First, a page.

Many alternatives in changing times

The level of violence is far less in London than in Libya, but the attitude that informs our facade remains similar. That need to control, the reflex to shove down and out, different views and lifestyles. At the national level there is a ritualised display of opposition, but locally in businesses, with authorities, taxmen and parking attendants, for example, we’re still being pushed around. We’re not brandishing weapons, but we are being fined, filmed and having our time wasted. It’s at a nuisance level – the limp hand of petty bureaucracy.

One distressing area of cultural dissonance is the social contract which sends us through twelve years and more of education, and then leaves hundreds of thousands of school leavers unemployed. As if there isn’t enough to do! There are hundreds and thousands and millions of ways we could improve the quality of life, but our system is geared up to one alternative – just one. This representative democracy is a start, but its not enough.

There is not an alternative, but hundreds and thousands and millions of alternatives. How can organisations structure themselves to release this latent talent, and to include those who have traditionally been marginalised into long-term unemployment?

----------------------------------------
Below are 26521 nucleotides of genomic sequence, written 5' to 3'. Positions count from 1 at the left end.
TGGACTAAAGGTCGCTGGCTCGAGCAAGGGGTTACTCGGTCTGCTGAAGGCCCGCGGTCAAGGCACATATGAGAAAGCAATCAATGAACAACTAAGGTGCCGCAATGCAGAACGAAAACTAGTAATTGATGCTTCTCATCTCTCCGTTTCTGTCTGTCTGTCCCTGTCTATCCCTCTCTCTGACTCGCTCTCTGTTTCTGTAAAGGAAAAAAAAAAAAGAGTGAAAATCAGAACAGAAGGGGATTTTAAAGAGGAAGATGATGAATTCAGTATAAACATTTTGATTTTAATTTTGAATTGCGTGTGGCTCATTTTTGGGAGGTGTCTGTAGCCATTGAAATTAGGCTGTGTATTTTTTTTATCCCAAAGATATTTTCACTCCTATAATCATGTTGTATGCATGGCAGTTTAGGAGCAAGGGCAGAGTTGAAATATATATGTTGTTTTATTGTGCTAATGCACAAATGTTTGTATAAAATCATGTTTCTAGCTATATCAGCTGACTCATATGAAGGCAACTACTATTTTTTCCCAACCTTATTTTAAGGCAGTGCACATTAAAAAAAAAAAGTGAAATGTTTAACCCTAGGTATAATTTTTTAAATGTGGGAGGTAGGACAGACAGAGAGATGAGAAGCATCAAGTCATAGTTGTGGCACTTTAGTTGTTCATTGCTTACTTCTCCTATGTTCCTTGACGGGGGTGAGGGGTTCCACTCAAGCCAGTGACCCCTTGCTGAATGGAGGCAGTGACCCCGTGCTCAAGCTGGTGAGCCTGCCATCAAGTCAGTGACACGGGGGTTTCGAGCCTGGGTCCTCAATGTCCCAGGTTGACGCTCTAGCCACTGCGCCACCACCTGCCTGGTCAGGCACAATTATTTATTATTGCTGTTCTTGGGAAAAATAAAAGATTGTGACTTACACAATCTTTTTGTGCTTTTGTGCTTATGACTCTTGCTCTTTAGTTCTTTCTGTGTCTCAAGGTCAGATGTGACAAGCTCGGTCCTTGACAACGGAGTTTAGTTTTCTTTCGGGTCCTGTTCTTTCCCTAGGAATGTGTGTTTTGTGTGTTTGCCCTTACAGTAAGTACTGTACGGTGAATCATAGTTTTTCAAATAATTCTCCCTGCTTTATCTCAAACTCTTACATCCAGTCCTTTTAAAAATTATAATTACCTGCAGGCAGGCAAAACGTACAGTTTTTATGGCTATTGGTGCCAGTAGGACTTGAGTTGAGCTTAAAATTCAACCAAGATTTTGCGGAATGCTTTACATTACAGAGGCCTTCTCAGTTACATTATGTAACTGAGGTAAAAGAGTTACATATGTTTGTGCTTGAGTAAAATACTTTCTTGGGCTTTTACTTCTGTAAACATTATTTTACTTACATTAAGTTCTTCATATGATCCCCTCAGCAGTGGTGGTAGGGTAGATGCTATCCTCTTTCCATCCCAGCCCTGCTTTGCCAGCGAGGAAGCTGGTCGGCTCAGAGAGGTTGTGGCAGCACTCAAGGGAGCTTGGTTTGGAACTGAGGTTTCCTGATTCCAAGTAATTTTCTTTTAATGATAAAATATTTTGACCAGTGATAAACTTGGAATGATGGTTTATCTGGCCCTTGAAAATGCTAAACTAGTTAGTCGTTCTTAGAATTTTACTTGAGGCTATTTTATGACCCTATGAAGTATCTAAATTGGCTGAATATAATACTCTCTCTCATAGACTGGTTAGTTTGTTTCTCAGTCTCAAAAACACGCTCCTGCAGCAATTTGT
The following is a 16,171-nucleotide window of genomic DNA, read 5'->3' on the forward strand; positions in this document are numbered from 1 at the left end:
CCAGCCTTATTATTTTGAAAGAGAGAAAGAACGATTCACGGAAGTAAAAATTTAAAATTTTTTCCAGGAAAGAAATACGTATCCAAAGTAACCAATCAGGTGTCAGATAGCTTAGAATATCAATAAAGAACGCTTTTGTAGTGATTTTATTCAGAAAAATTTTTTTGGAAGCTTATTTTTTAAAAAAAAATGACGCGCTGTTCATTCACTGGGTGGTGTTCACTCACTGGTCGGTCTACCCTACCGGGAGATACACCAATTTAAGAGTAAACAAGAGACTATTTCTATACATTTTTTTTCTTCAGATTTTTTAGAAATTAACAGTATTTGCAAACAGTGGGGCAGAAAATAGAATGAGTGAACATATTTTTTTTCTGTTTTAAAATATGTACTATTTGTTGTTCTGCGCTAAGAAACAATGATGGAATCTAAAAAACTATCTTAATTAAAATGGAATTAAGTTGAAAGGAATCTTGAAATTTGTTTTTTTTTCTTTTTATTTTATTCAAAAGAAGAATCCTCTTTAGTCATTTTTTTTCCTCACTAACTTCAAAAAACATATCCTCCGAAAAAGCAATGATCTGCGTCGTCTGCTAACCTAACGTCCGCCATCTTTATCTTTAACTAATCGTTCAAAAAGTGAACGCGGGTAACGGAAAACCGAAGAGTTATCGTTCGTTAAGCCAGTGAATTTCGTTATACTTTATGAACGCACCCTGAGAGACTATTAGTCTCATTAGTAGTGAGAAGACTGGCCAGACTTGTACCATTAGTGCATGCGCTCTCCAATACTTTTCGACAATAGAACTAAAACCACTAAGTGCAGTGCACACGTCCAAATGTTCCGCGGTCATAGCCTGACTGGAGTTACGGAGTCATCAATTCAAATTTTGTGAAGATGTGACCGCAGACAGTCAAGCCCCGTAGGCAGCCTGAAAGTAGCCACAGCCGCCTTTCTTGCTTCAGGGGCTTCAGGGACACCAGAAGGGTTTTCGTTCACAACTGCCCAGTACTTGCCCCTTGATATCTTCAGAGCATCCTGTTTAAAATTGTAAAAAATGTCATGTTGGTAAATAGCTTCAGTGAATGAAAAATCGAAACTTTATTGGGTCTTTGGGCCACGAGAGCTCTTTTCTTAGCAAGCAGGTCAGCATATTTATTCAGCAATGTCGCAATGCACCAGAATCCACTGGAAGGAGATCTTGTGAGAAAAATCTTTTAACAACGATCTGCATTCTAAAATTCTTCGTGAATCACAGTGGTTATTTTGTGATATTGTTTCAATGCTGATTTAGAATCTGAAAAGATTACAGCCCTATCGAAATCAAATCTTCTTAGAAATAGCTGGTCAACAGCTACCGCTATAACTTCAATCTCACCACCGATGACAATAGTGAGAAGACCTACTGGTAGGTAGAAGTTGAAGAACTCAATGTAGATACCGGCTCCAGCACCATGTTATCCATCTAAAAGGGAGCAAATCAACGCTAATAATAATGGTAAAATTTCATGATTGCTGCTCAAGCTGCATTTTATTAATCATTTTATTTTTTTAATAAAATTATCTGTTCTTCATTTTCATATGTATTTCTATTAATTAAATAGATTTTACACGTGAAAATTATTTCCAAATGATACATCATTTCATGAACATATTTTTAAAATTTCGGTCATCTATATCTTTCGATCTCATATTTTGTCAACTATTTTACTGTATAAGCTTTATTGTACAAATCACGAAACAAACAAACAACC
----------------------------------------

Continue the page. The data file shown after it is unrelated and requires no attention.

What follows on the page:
The hanging gardens of Babylon give us a clue. This ancient wonder of the world, illuminated city life with its fragrance, beauty and artistic delights: sculptures, ceramics, fountains and people strolling through. Could we not let our imaginations fly. As the old Chinese proverb says: If you want to be happy for an hour, get drunk; if you want to be happy for three days, get married; if you want to be happy for ever, make a garden. Our gardens and estates need a lot more love. Yes, the order and beauty of our royal parks, but far more than that. Gardens, parks and estates are public spaces that could, with careful planning and management, be places where those who are unemployed can begin; at first to volunteer, then find a place and be part of a team. Couldn’t we make our parks and public spaces beautiful? Couldn’t we work with our people and include them in a grand design to make our towns and cities lush and attractive? Isn’t this a better way to spend the day than parked watching a screen. producing notions or pieces of paper destined for the bin within a week?

It’s the difference in between Bill Gates who developed his successful software to amass a fortune; and Tim Berners-Lee who gave the world wide web to everyone, for free. One is battling valiantly, with great attention to publicity, to distribute types of vaccine and education around the world, in the best way he knows how. The other distantly and without media attention, has enabled our Arabian Spring. Both are good in their own way – and there are so many ways.

Lets go make some beautiful mosaic for our public realm. Long live the Arabian Spring in London. Shame about those henchmen who want to smash things up, with no creative outlet for their frustration.